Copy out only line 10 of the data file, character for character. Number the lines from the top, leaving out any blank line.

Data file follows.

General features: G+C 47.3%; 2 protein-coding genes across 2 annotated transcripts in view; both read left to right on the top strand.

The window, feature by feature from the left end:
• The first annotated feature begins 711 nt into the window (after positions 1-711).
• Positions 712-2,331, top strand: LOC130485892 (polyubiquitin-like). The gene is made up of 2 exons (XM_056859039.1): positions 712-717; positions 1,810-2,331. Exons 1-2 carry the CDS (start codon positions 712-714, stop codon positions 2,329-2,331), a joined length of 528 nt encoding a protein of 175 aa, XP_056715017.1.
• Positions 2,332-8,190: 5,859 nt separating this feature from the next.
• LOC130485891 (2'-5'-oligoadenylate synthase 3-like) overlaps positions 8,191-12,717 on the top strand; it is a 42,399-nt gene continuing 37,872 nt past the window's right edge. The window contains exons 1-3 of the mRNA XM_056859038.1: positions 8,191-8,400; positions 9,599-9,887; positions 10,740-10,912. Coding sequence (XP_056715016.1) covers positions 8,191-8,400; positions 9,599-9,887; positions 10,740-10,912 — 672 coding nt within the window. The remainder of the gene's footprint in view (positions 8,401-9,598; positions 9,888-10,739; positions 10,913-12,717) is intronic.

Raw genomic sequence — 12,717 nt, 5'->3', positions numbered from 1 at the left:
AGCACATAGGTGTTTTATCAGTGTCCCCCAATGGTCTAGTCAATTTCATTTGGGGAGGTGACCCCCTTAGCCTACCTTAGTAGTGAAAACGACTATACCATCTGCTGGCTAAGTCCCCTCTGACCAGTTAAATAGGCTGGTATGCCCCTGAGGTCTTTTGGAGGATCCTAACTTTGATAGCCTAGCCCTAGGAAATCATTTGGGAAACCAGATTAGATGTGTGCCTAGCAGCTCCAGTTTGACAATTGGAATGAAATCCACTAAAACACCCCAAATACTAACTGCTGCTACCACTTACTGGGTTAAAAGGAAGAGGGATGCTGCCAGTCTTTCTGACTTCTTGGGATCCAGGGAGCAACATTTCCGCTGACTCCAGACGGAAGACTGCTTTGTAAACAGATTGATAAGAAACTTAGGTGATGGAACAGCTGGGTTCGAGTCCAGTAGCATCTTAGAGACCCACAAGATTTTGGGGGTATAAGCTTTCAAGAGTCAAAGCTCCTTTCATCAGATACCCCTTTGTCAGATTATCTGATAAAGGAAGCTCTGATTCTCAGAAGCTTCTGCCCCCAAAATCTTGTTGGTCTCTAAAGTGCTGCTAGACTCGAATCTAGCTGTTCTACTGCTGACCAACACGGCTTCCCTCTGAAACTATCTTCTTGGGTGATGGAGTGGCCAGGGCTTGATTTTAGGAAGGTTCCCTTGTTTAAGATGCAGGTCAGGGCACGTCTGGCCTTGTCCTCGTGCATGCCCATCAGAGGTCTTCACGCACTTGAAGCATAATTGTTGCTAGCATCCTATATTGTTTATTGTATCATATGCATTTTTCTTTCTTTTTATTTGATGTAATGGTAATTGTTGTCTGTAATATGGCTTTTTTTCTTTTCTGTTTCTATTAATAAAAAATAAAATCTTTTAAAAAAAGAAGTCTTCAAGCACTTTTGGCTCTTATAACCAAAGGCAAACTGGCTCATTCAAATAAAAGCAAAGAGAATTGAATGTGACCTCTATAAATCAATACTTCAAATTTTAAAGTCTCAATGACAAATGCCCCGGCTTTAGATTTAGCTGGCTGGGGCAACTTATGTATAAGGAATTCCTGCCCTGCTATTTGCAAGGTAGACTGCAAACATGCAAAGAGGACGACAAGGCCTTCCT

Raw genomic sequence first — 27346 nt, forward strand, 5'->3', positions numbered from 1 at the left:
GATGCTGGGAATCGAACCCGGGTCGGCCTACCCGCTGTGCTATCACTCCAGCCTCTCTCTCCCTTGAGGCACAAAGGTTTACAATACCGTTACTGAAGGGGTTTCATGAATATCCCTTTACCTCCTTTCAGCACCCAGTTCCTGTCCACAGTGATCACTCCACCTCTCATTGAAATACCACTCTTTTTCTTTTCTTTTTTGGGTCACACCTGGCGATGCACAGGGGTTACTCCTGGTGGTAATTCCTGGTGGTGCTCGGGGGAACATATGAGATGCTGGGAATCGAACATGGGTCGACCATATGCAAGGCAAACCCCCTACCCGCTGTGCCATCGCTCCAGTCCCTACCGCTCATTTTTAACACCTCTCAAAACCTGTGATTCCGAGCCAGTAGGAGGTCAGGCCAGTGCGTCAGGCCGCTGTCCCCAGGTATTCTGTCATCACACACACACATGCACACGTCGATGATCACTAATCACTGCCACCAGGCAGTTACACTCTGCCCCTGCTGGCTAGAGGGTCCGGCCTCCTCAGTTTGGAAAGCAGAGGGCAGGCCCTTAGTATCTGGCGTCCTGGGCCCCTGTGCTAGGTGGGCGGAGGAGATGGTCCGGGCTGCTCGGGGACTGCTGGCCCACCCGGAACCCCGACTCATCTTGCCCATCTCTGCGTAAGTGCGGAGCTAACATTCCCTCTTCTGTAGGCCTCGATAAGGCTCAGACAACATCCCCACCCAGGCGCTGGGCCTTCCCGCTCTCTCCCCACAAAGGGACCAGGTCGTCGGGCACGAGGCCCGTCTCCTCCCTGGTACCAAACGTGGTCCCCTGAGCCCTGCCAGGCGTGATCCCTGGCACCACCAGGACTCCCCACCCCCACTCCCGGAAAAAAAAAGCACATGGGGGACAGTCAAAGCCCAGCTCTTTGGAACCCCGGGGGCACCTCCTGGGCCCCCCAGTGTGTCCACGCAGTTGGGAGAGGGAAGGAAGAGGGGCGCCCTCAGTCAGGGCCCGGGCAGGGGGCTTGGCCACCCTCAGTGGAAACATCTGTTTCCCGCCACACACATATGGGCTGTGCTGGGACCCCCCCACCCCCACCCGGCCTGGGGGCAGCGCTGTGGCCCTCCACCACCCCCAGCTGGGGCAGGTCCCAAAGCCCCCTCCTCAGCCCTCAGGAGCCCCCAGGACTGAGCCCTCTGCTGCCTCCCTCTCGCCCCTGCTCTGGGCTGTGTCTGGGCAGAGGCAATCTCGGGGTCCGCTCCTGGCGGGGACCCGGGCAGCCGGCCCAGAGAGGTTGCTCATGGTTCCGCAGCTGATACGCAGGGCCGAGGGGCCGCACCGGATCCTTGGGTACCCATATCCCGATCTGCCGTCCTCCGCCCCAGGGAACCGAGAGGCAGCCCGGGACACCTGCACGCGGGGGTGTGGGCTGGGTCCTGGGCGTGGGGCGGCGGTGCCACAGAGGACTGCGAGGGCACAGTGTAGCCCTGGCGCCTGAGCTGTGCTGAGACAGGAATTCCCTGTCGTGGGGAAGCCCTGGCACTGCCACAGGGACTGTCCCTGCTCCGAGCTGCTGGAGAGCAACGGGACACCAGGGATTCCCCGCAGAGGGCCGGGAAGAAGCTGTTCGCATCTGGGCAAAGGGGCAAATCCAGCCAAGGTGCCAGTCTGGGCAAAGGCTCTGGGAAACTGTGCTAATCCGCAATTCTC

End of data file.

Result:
GATGCTGGGAATCGAACCCGGGTCGGCCTACCCGCTGTGCTATCACTCCAGCCTCTCTCTCCCTTGAGGCACAAAGGTTTACAATACCGTTACTGAAGGGGTTTCATGAATATCCCTTTACCTCCTTTCAGCACCCAGTTCCTGTCCACAGTGATCACTCCACCTCTCATTGAAATACCACTCTTTTTCTTTTCTTTTTTGGGTCACACCTGGCGATGCACAGGGGTTACTCCTGGTGGTAATTCCTGGTGGTGCTCGGGGGAACATATGAGATGCTGGGAATCGAACATGGGTCGACCATATGCAAGGCAAACCCCCTACCCGCTGTGCCATCGCTCCAGTCCCTACCGCTCATTTTTAACACCTCTCAAAACCTGTGATTCCGAGCCAGTAGGAGGTCAGGCCAGTGCGTCAGGCCGCTGTCCCCAGGTATTCTGTCATCACACACACACATGCACACGTCGATGATCACTAATCACTGCCACCAGGCAGTTACACTCTGCCCCTGCTGGCTAGAGGGTCCGGCCTCCTCAGTTTGGAAAGCAGAGGGCAGGCCCTTAGTATCTGGCGTCCTGGGCCCCTGTGCTAGGTGGGCGGAGGAGATGGTCCGGGCTGCTCGGGGACTGCTGGCCCACCCGGAACCCCGACTCATCTTGCCCATCTCTGCGTAAGTGCGGAGCTAACATTCCCTCTTCTGTAGGCCTCGATAAGGCTCAGACAACATCCCCACCCAGGCGCTGGGCCTTCCCGCTCTCTCCCCACAAAGGGACCAGGTCGTCGGGCACGAGGCCCGTCTCCTCCCTGGTACCAAACGTGGTCCCCTGAGCCCTGCCAGGCGTGATCCCTGGCACCACCAGGACTCCCCACCCCCACTCCCGGAAAAAAAAAGCACATGGGGGACAGTCAAAGCCCAGCTCTTTGGAACCCCGGGGGCACCTCCTGGGCCCCCCAGTGTGTCCACGCAGTTGGGAGAGGGAAGGAAGAGGGGCGCCCTCAGTCAGGGCCCGGGCAGGGGGCTTGGCCACCCTCAGTGGAAACATCTGTTTCCCGCCACACACATATGGGCTGTGCTGGGACCCCCCCACCCCCACCCGGCCTGGGGGCAGCGCTGTGGCCCTCCACCACCCCCAGCTGGGGCAGGTCCCAAAGCCCCCTCCTCAGCCCTCAGGAGCCCCCAGGACTGAGCCCTCTGCTGCCTCCCTCTCGCCCCTGCTCTGGGCTGTGTCTGGGCAGAGGCAATCTCGGGGTCCGCTCCTGGCGGGGACCCGGGCAGCCGGCCCAGAGAGGTTGCTCATGGTTCCGCAGCTGATACGCAGGGCCGAGGGGCCGCACCGGATCCTTGGGTACCCATATCCCGATCTGCCGTCCTCCGCCCCAGGGAACCGAGAGGCAGCCCGGGACACCTGCACGCGGGGGTGTGGGCTGGGTCCTGGGCGTGGGGCGGCGGTGCCACAGAGGACTGCGAGGGCACAGTGTAGCCCTGGCGCCTGAGCTGTGCTGAGACAGGAATTCCCTGTCGTGGGGAAGCCCTGGCACTGCCACAGGGACTGTCCCTGCTCCGAGCTGCTGGAGAGCAACGGGACACCAGGGATTCCCCGCAGAGGGCCGGGAAGAAGCTGTTCGCATCTGGGCAAAGGGGCAAATCCAGCCAAGGTGCCAGTCTGGGCAAAGGCTCTGGGAAACTGTGCTAATCCGCAATTCTC